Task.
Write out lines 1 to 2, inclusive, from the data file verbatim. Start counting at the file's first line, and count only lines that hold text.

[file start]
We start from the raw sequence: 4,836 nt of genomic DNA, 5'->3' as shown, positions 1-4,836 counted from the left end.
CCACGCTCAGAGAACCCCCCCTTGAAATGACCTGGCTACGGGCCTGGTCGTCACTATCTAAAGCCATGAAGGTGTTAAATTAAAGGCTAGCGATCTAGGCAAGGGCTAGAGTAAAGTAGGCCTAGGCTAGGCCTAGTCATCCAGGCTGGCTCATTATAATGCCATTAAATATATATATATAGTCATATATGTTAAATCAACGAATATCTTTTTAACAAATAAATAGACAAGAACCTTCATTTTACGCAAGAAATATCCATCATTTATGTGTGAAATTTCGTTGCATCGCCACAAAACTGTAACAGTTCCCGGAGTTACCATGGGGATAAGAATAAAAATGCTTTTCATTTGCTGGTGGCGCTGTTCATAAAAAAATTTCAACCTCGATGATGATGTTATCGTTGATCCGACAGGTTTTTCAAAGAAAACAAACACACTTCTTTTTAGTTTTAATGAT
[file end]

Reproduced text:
We start from the raw sequence: 4,836 nt of genomic DNA, 5'->3' as shown, positions 1-4,836 counted from the left end.
CCACGCTCAGAGAACCCCCCCTTGAAATGACCTGGCTACGGGCCTGGTCGTCACTATCTAAAGCCATGAAGGTGTTAAATTAAAGGCTAGCGATCTAGGCAAGGGCTAGAGTAAAGTAGGCCTAGGCTAGGCCTAGTCATCCAGGCTGGCTCATTATAATGCCATTAAATATATATATATAGTCATATATGTTAAATCAACGAATATCTTTTTAACAAATAAATAGACAAGAACCTTCATTTTACGCAAGAAATATCCATCATTTATGTGTGAAATTTCGTTGCATCGCCACAAAACTGTAACAGTTCCCGGAGTTACCATGGGGATAAGAATAAAAATGCTTTTCATTTGCTGGTGGCGCTGTTCATAAAAAAATTTCAACCTCGATGATGATGTTATCGTTGATCCGACAGGTTTTTCAAAGAAAACAAACACACTTCTTTTTAGTTTTAATGAT